On a recent trip to China, FreshPlaza was invited to go along and see a greenhouse complex near Lang Fang City in Hebei Province. I was joined by officials from the Chinese Government and Chris Han, Chairman of Xin He Shou Business Development Co and his business partner Alyssa Assen.

Click here to see photo report

The Chinese greenhouse structures are so-called solar houses. They are unheated, but thanks to their design, the warm energy is stored in the clay soil wall of the greenhouse during the day. The warmth that is stored during the day is released at night to keep a good temperature in the greenhouses. On top of this, the farmers will roll down a straw mat over the plastic film at night in order to insulate the structure. This makes the greenhouses very efficient.

The crops inside are grown without any additional chemical crop protection, or chemical fertilizers. The crops are watered with a small irrigation system.

Each of these structures are 80m2 and at this site there are 560 structures just for tomatoes. Each greenhouse produces 150 tonnes of tomatoes. The tomatoes in this greenhouse will be ready just in time for Chinese New Year celebrations. Delicious.

One village will grow tomatoes, while the next one will grow cucumbers or cauliflower or lettuce etc. The structures may look simple but they are very efficient and the vegetables are grown without using chemicals.


The yellow squares attract the pests and are coated with a sticky solution to trap them.

Click here to see photo report

Water and nutrients are fed into the greenhouse through pipes at the end of each row. Woven straw mats are used as doors. and across the roof there are huge straw mats to keep the inside warm when the temperatures drop.

No chemicals are used on plants, so they are as good as organic. Most of these tomatoes go to the high end supermarkets in Beijing.

The Chinese Government is keen to have chemical free vegetables, this makes the growing process slightly longer with a cycle of 7 months until harvest.

In the nearby town of Youg Qing we visited a cucumber farm. Some of the vegetables grown in these greenhouses are exported. The vegetables are taken straight to cold storage after harvest. In China trucks do not pay road tax, they can be driven to Kazakhstan in 5 days and to Russia in 10.

According to my guide the farmers here are well off. Producing the vegetables is cheap and simple, making it easy for unskilled local villagers to work there.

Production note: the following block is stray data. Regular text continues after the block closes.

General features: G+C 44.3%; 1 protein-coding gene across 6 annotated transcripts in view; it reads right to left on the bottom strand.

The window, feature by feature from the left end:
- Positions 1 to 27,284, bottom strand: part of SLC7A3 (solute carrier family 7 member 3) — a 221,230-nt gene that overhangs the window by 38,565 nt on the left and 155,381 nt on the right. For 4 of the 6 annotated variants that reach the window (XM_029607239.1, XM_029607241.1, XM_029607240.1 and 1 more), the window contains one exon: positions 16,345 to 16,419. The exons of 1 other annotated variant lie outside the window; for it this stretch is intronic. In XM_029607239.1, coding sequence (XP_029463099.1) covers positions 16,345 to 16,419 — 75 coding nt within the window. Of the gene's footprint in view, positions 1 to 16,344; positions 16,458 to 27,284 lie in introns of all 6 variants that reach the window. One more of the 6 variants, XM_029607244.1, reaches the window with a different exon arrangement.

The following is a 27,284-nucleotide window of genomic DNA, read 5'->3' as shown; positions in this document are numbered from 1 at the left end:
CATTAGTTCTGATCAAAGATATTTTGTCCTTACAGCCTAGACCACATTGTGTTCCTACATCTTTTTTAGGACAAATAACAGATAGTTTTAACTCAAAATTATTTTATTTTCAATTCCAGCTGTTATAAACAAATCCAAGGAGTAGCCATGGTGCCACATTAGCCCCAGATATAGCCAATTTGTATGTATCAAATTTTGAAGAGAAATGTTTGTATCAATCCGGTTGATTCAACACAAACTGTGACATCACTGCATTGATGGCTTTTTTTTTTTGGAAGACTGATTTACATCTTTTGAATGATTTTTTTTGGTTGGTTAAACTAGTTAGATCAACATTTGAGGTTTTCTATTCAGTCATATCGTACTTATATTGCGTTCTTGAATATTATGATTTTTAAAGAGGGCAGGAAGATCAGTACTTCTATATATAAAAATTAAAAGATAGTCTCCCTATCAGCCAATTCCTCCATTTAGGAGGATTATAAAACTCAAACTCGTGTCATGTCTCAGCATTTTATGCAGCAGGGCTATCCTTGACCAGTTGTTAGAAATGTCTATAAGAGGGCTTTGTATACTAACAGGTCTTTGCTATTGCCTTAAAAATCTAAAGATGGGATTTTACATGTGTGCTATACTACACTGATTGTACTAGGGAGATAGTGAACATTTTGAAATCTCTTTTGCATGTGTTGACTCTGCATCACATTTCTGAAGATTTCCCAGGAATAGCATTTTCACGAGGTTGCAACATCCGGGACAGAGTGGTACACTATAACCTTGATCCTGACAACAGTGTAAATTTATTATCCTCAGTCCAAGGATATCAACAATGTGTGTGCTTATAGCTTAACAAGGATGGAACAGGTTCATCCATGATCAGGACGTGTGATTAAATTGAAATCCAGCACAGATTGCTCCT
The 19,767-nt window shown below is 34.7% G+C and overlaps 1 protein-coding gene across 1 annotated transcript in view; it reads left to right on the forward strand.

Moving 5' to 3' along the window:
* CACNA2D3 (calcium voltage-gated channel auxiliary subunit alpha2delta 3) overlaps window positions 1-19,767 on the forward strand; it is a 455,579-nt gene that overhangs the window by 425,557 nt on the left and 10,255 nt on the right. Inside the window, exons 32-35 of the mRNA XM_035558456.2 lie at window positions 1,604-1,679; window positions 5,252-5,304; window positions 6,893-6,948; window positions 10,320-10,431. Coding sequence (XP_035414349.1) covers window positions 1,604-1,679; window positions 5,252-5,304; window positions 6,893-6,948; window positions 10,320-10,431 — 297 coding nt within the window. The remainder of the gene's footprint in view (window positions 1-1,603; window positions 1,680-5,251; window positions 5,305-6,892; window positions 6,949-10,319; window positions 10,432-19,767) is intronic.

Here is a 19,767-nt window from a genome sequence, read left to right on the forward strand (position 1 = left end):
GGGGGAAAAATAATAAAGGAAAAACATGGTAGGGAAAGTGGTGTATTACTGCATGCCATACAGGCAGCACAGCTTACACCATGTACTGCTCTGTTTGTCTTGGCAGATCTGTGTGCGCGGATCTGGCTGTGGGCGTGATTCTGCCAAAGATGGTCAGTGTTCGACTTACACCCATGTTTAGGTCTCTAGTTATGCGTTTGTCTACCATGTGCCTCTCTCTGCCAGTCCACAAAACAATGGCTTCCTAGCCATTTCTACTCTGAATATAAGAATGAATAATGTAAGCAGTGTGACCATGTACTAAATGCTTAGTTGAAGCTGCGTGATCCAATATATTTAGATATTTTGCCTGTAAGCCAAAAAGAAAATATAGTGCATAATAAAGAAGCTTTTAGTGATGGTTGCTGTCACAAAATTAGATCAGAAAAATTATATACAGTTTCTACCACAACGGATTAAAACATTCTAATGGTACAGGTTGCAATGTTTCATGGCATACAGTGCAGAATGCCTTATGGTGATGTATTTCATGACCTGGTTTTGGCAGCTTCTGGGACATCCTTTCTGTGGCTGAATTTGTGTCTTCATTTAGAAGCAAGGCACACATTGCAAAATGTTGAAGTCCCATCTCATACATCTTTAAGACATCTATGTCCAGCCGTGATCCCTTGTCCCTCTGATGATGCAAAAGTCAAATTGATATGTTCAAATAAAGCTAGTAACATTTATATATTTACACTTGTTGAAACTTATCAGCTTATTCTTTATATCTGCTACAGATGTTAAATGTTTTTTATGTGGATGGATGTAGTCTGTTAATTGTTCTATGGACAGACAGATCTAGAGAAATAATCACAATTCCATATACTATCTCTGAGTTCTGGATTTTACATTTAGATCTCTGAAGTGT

The cost of building one of these greenhouse is 10,000 Dollars and that initial expenditure will be recovered within a year. On this site there were 1000 greenhouses growing cucumbers. Each planting takes 9 months to come into maturity and will produce 20 tonnes of cucumber.

Click here to see photo report

Publication date: 12/16/2014
Author: Nichola Watson
Copyright: www.freshplaza.com


FreshPlaza.com

China: Greenhouse tour, Lang Fang City in Hebei Province

Photo report
China: Greenhouse tour, Lang Fang City in Hebei Province

On a recent trip to China, FreshPlaza was invited to go along and see a greenhouse complex near Lang Fang City in Hebei Province. I was joined by officials from the Chinese Government and Chris Han, Chairman of Xin He Shou Business Development Co and his business partner Alyssa Assen.

Click here to see photo report

The Chinese greenhouse structures are so-called solar houses. They are unheated, but thanks to their design, the warm energy is stored in the clay soil wall of the greenhouse during the day. The warmth that is stored during the day is released at night to keep a good temperature in the greenhouses. On top of this, the farmers will roll down a straw mat over the plastic film at night in order to insulate the structure. This makes the greenhouses very efficient.

The crops inside are grown without any additional chemical crop protection, or chemical fertilizers. The crops are watered with a small irrigation system.

Each of these structures are 80m2 and at this site there are 560 structures just for tomatoes. Each greenhouse produces 150 tonnes of tomatoes. The tomatoes in this greenhouse will be ready just in time for Chinese New Year celebrations. Delicious.

One village will grow tomatoes, while the next one will grow cucumbers or cauliflower or lettuce etc. The structures may look simple but they are very efficient and the vegetables are grown without using chemicals.


The yellow squares attract the pests and are coated with a sticky solution to trap them.

Click here to see photo report

Water and nutrients are fed into the greenhouse through pipes at the end of each row. Woven straw mats are used as doors. and across the roof there are huge straw mats to keep the inside warm when the temperatures drop.

No chemicals are used on plants, so they are as good as organic. Most of these tomatoes go to the high end supermarkets in Beijing.

The Chinese Government is keen to have chemical free vegetables, this makes the growing process slightly longer with a cycle of 7 months until harvest.

In the nearby town of Youg Qing we visited a cucumber farm. Some of the vegetables grown in these greenhouses are exported. The vegetables are taken straight to cold storage after harvest. In China trucks do not pay road tax, they can be driven to Kazakhstan in 5 days and to Russia in 10.

According to my guide the farmers here are well off. Producing the vegetables is cheap and simple, making it easy for unskilled local villagers to work there.


 
The cost of building one of these greenhouse is 10,000 Dollars and that initial expenditure will be recovered within a year. On this site there were 1000 greenhouses growing cucumbers. Each planting takes 9 months to come into maturity and will produce 20 tonnes of cucumber.

Click here to see photo report

Publication date: 12/16/2014
Author: Nichola Watson
Copyright: www.freshplaza.com


FreshPlaza.com

Rooftop greenhouse delivers fresh and low transport costs

Solution for open land in big cities
Rooftop greenhouse delivers fresh and low transport costs